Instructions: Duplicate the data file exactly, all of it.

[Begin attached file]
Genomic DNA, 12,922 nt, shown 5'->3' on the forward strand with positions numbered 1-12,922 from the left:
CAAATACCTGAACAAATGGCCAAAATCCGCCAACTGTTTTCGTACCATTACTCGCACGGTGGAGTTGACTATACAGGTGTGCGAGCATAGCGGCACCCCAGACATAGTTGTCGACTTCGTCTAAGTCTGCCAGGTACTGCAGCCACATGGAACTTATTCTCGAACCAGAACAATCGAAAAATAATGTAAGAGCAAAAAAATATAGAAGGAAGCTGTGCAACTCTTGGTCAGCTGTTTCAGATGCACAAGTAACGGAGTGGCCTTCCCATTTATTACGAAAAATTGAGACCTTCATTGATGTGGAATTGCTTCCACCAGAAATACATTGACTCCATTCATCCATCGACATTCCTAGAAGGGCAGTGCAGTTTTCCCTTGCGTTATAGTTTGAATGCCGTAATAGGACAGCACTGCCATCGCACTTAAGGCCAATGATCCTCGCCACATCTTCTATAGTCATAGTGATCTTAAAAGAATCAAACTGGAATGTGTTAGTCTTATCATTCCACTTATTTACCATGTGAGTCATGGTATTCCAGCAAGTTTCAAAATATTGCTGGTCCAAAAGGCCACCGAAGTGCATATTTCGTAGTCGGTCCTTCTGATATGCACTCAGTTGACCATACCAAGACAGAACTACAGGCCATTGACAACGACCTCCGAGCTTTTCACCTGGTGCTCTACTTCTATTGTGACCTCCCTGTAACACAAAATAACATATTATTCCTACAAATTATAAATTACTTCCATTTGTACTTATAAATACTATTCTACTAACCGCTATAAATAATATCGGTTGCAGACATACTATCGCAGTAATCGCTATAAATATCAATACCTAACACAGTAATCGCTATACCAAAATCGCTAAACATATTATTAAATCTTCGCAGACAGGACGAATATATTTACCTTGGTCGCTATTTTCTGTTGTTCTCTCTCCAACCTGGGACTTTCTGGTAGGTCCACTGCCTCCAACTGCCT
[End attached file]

Genomic DNA, 12,922 nt, shown 5'->3' on the forward strand with positions numbered 1-12,922 from the left:
CAAATACCTGAACAAATGGCCAAAATCCGCCAACTGTTTTCGTACCATTACTCGCACGGTGGAGTTGACTATACAGGTGTGCGAGCATAGCGGCACCCCAGACATAGTTGTCGACTTCGTCTAAGTCTGCCAGGTACTGCAGCCACATGGAACTTATTCTCGAACCAGAACAATCGAAAAATAATGTAAGAGCAAAAAAATATAGAAGGAAGCTGTGCAACTCTTGGTCAGCTGTTTCAGATGCACAAGTAACGGAGTGGCCTTCCCATTTATTACGAAAAATTGAGACCTTCATTGATGTGGAATTGCTTCCACCAGAAATACATTGACTCCATTCATCCATCGACATTCCTAGAAGGGCAGTGCAGTTTTCCCTTGCGTTATAGTTTGAATGCCGTAATAGGACAGCACTGCCATCGCACTTAAGGCCAATGATCCTCGCCACATCTTCTATAGTCATAGTGATCTTAAAAGAATCAAACTGGAATGTGTTAGTCTTATCATTCCACTTATTTACCATGTGAGTCATGGTATTCCAGCAAGTTTCAAAATATTGCTGGTCCAAAAGGCCACCGAAGTGCATATTTCGTAGTCGGTCCTTCTGATATGCACTCAGTTGACCATACCAAGACAGAACTACAGGCCATTGACAACGACCTCCGAGCTTTTCACCTGGTGCTCTACTTCTATTGTGACCTCCCTGTAACACAAAATAACATATTATTCCTACAAATTATAAATTACTTCCATTTGTACTTATAAATACTATTCTACTAACCGCTATAAATAATATCGGTTGCAGACATACTATCGCAGTAATCGCTATAAATATCAATACCTAACACAGTAATCGCTATACCAAAATCGCTAAACATATTATTAAATCTTCGCAGACAGGACGAATATATTTACCTTGGTCGCTATTTTCTGTTGTTCTCTCTCCAACCTGGGACTTTCTGGTAGGTCCACTGCCTCCAACTGCCT